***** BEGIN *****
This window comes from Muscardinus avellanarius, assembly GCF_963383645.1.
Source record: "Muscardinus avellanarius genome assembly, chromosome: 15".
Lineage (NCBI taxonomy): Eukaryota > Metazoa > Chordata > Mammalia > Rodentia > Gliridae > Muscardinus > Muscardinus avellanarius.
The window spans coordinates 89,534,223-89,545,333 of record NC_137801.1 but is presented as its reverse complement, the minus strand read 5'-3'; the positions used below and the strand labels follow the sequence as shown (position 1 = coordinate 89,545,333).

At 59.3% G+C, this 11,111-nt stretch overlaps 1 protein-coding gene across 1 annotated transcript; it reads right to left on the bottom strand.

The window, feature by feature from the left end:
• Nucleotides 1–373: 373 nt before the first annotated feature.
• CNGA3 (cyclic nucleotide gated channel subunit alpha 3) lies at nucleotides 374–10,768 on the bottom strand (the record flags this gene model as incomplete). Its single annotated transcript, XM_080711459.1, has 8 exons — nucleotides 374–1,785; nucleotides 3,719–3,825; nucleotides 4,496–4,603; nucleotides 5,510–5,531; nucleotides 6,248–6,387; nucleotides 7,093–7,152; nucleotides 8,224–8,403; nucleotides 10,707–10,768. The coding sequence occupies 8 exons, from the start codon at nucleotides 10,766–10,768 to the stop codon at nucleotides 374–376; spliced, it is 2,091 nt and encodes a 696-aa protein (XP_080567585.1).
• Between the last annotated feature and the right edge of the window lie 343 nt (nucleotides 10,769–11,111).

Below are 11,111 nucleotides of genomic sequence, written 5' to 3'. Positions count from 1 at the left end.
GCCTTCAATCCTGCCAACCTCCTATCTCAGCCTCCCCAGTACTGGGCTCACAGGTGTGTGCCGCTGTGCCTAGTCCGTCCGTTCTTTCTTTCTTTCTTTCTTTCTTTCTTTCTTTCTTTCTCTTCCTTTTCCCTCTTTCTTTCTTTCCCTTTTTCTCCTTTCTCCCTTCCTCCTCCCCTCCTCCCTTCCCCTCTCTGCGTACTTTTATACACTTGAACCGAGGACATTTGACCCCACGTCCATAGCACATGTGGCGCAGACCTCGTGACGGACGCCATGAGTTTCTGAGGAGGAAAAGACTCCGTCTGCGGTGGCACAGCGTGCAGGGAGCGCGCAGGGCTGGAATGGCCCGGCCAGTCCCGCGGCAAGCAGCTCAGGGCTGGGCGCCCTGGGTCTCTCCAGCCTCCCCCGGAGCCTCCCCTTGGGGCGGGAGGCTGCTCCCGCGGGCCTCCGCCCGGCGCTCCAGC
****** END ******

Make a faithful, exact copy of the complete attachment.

This window comes from Muscardinus avellanarius, assembly GCF_963383645.1.
Source record: "Muscardinus avellanarius genome assembly, chromosome: 15".
Lineage (NCBI taxonomy): Eukaryota > Metazoa > Chordata > Mammalia > Rodentia > Gliridae > Muscardinus > Muscardinus avellanarius.
The window spans coordinates 89,534,223-89,545,333 of record NC_137801.1 but is presented as its reverse complement, the minus strand read 5'-3'; the positions used below and the strand labels follow the sequence as shown (position 1 = coordinate 89,545,333).

At 59.3% G+C, this 11,111-nt stretch overlaps 1 protein-coding gene across 1 annotated transcript; it reads right to left on the bottom strand.

The window, feature by feature from the left end:
• Nucleotides 1–373: 373 nt before the first annotated feature.
• CNGA3 (cyclic nucleotide gated channel subunit alpha 3) lies at nucleotides 374–10,768 on the bottom strand (the record flags this gene model as incomplete). Its single annotated transcript, XM_080711459.1, has 8 exons — nucleotides 374–1,785; nucleotides 3,719–3,825; nucleotides 4,496–4,603; nucleotides 5,510–5,531; nucleotides 6,248–6,387; nucleotides 7,093–7,152; nucleotides 8,224–8,403; nucleotides 10,707–10,768. The coding sequence occupies 8 exons, from the start codon at nucleotides 10,766–10,768 to the stop codon at nucleotides 374–376; spliced, it is 2,091 nt and encodes a 696-aa protein (XP_080567585.1).
• Between the last annotated feature and the right edge of the window lie 343 nt (nucleotides 10,769–11,111).

Below are 11,111 nucleotides of genomic sequence, written 5' to 3'. Positions count from 1 at the left end.
GCCTTCAATCCTGCCAACCTCCTATCTCAGCCTCCCCAGTACTGGGCTCACAGGTGTGTGCCGCTGTGCCTAGTCCGTCCGTTCTTTCTTTCTTTCTTTCTTTCTTTCTTTCTTTCTTTCTCTTCCTTTTCCCTCTTTCTTTCTTTCCCTTTTTCTCCTTTCTCCCTTCCTCCTCCCCTCCTCCCTTCCCCTCTCTGCGTACTTTTATACACTTGAACCGAGGACATTTGACCCCACGTCCATAGCACATGTGGCGCAGACCTCGTGACGGACGCCATGAGTTTCTGAGGAGGAAAAGACTCCGTCTGCGGTGGCACAGCGTGCAGGGAGCGCGCAGGGCTGGAATGGCCCGGCCAGTCCCGCGGCAAGCAGCTCAGGGCTGGGCGCCCTGGGTCTCTCCAGCCTCCCCCGGAGCCTCCCCTTGGGGCGGGAGGCTGCTCCCGCGGGCCTCCGCCCGGCGCTCCAGC